Thursday, December 6, 2012

Going FTW

I was reading a Blood-Horse article last night about computer bettors. They said this:
  •  Panelists said from a handle perspective, tracks would be better off having seven races a day with 14-horse fields rather than 14 races a day with seven-horse fields.
I think this is correct for a number of reasons.

As Dana Parham noted in the piece "he rejects high takeout rates combined with a minimum number of combinations." That is clearly a factor. A five horse field with 20% win takeout is a mugs game. Try selling a mugs game to real gamblers, and you have a game that struggles to hold market share. It's simple math, and common sense.

In addition, also mentioned, when you have deep fields it opens up exotic bets. A superfecta bet in a six horse field causes the same issues; you'll likely be raked to death, and small payouts for these combinations cause serious bettors to look elsewhere. Superfectas, super high 5's and horizontal bets can yield fruit in deep fields. Payoffs will be higher, and the takeout can be reduced for a savvy player willing to do the work. More bets can be added as handle grows as well: The Triple Trio in Hong Kong is one example.

The above I think partially explains California racings struggles. Their fields were short, their takeout rates high. Why should any serious player play, unless it's a pick 6 carry, or the pick 5? When they raise rakes, they only exacerbate the problem.

Let's suppose for a moment we do have seven races a day and fourteen horse fields. That's good for the big player, because it gives them more choice and more available bets to play.

But what about for the casual fan and $2 to $5 bettor?

I think it does them some good, too. Super exotics are not for them. They're too expensive, they're bankroll killers, they're complex. They're everything that's wrong as an introduction into a gambling game. In horse racing they simply cannot cash enough tickets to have a good time. These folks should be playing into the win pools, and with a choice of 14 horses, some juicy prices and choice, they might be enticed to.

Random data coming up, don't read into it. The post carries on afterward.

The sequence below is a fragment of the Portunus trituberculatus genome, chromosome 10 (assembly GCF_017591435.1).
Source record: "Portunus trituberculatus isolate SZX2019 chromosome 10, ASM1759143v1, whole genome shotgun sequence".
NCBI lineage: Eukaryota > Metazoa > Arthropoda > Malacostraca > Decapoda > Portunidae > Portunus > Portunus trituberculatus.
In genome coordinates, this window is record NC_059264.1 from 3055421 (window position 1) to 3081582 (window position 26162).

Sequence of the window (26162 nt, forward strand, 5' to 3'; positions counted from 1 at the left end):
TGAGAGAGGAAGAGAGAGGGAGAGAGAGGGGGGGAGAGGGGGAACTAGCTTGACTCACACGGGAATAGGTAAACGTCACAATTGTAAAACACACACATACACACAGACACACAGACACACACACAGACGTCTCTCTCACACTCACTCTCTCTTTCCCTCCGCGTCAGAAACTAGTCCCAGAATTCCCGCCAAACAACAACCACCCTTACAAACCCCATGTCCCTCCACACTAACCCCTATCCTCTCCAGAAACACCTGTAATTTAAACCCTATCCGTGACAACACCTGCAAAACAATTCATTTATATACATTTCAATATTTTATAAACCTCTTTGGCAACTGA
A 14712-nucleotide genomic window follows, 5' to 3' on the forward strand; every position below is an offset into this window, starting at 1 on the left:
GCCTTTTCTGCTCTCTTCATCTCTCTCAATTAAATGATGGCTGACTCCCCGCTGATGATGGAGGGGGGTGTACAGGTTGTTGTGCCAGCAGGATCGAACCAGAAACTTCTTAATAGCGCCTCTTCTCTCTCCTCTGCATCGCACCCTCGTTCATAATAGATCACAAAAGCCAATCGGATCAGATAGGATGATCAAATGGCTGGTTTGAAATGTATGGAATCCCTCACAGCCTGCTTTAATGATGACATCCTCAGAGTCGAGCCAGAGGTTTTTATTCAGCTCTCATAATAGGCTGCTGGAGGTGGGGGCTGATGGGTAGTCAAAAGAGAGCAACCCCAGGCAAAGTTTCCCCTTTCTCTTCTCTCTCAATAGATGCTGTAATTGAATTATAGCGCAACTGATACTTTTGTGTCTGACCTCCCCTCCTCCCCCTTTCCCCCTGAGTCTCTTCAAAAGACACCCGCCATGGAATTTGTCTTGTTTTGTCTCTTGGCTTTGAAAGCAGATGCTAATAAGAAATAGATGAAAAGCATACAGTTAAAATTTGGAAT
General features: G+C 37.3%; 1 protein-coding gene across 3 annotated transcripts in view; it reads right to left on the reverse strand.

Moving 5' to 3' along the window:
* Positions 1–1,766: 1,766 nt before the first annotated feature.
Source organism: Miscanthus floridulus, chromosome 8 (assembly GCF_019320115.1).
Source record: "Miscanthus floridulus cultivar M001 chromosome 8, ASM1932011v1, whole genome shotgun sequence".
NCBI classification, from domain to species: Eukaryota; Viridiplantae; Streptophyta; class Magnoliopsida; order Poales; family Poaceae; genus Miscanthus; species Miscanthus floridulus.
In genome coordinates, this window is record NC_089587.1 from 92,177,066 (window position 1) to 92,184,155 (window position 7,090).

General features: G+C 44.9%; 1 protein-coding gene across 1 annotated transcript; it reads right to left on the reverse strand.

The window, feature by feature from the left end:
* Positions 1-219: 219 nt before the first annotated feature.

Getting us back to basics - playing in the win pools - is not a US or Canada phenomenon. It is however, an overseas one. At betfair, or with bookies, win betting is huge. Players enjoy it, they get lower takeout and can cash more tickets. This makes the game more fun, and makes people want to come back. The handles, in my opinion, in the UK and Australia are more healthy because of this "FTW" mindset.

Other things, like show parlays, can be fun and interesting in big pools for newbies. If a track wanted to offer 20 cent minimum exactas, that might help too. Pushing new people away from high takeout, low hit rate bets, is something that does as much, or more, than showing them a good time at the track. It gets them to enjoy the game of horse betting. We all know this: The game is much more fun when you win.

So, these bets attack two segments. We need big money in the pools, like Hong Kong has. We need newbies enjoying handicapping pursuits and cashing some tickets.

Why do we have five horse fields every second race at most tracks? Clearly we are not carding racecards for customers. When we don't card races for customers, we have fewer customers.

To gain market share I believe racing must change from inside out. If hitching fees need to be added to keep a horse population, and make fields deeper, make it so. If days per week raced need to be shortened, so be it. We can't start growing purses from handle, unless we start carding races people want to bet.

Notes:

Handle is up slightly so far in 2012. This is good news, of course. There have been some good things done in 2012 in racing. Field size seems to be better at our better handle ovals. Takeout has marginally been dropping (not one track this year raised takeout on anything, only dropped it). The inflation rate in the US is 2.2%, which means real handle has not grown yet again, though.

Transparency in harness racing. This is a very good idea, one which we've advocated for a long time. Notice it's an initiative of the Illinois Harness Horsemen Association. I hope it works well for them.

Another thing we've hitched our wagon to: Seeking out winners and asking if they can promote them. Good work.

Have a great day everyone.


1 comment:

kyle said...

In lieu of 14 horse fields the other soultion is a sliding takeout scale - x takeout percentage per betting interest.